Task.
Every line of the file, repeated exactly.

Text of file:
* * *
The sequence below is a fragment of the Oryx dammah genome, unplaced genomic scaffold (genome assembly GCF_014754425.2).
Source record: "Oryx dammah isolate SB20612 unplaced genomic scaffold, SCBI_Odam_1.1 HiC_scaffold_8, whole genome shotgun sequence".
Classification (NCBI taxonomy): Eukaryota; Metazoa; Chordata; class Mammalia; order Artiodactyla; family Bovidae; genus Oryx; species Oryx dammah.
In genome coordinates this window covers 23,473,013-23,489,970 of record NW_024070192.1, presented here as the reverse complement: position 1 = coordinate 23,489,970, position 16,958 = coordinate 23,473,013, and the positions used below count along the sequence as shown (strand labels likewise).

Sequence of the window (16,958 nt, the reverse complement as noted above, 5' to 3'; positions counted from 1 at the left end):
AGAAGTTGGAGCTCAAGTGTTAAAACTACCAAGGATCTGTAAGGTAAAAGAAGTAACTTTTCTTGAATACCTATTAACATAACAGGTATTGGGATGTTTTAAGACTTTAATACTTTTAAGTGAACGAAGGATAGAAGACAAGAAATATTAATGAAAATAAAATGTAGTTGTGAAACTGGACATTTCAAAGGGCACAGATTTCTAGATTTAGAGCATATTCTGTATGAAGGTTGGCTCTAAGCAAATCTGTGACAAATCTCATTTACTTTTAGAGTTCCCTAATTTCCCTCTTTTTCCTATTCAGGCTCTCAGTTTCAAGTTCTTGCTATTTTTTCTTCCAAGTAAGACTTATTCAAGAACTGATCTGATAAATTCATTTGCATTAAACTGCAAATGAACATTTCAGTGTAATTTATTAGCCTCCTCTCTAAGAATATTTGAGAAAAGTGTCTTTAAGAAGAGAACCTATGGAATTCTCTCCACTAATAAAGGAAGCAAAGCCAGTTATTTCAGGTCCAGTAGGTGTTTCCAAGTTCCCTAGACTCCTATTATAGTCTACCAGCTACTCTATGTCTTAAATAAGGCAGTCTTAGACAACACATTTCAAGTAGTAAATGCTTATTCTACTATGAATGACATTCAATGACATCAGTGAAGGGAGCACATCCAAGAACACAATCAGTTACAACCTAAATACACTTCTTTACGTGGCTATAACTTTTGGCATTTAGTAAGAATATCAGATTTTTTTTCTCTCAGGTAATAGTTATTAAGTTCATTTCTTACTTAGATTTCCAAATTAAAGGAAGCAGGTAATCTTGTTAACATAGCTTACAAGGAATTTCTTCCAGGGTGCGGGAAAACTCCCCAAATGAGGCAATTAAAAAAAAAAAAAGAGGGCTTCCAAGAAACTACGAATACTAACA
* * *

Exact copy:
The sequence below is a fragment of the Oryx dammah genome, unplaced genomic scaffold (genome assembly GCF_014754425.2).
Source record: "Oryx dammah isolate SB20612 unplaced genomic scaffold, SCBI_Odam_1.1 HiC_scaffold_8, whole genome shotgun sequence".
Classification (NCBI taxonomy): Eukaryota; Metazoa; Chordata; class Mammalia; order Artiodactyla; family Bovidae; genus Oryx; species Oryx dammah.
In genome coordinates this window covers 23,473,013-23,489,970 of record NW_024070192.1, presented here as the reverse complement: position 1 = coordinate 23,489,970, position 16,958 = coordinate 23,473,013, and the positions used below count along the sequence as shown (strand labels likewise).

Sequence of the window (16,958 nt, the reverse complement as noted above, 5' to 3'; positions counted from 1 at the left end):
AGAAGTTGGAGCTCAAGTGTTAAAACTACCAAGGATCTGTAAGGTAAAAGAAGTAACTTTTCTTGAATACCTATTAACATAACAGGTATTGGGATGTTTTAAGACTTTAATACTTTTAAGTGAACGAAGGATAGAAGACAAGAAATATTAATGAAAATAAAATGTAGTTGTGAAACTGGACATTTCAAAGGGCACAGATTTCTAGATTTAGAGCATATTCTGTATGAAGGTTGGCTCTAAGCAAATCTGTGACAAATCTCATTTACTTTTAGAGTTCCCTAATTTCCCTCTTTTTCCTATTCAGGCTCTCAGTTTCAAGTTCTTGCTATTTTTTCTTCCAAGTAAGACTTATTCAAGAACTGATCTGATAAATTCATTTGCATTAAACTGCAAATGAACATTTCAGTGTAATTTATTAGCCTCCTCTCTAAGAATATTTGAGAAAAGTGTCTTTAAGAAGAGAACCTATGGAATTCTCTCCACTAATAAAGGAAGCAAAGCCAGTTATTTCAGGTCCAGTAGGTGTTTCCAAGTTCCCTAGACTCCTATTATAGTCTACCAGCTACTCTATGTCTTAAATAAGGCAGTCTTAGACAACACATTTCAAGTAGTAAATGCTTATTCTACTATGAATGACATTCAATGACATCAGTGAAGGGAGCACATCCAAGAACACAATCAGTTACAACCTAAATACACTTCTTTACGTGGCTATAACTTTTGGCATTTAGTAAGAATATCAGATTTTTTTTCTCTCAGGTAATAGTTATTAAGTTCATTTCTTACTTAGATTTCCAAATTAAAGGAAGCAGGTAATCTTGTTAACATAGCTTACAAGGAATTTCTTCCAGGGTGCGGGAAAACTCCCCAAATGAGGCAATTAAAAAAAAAAAAAGAGGGCTTCCAAGAAACTACGAATACTAACA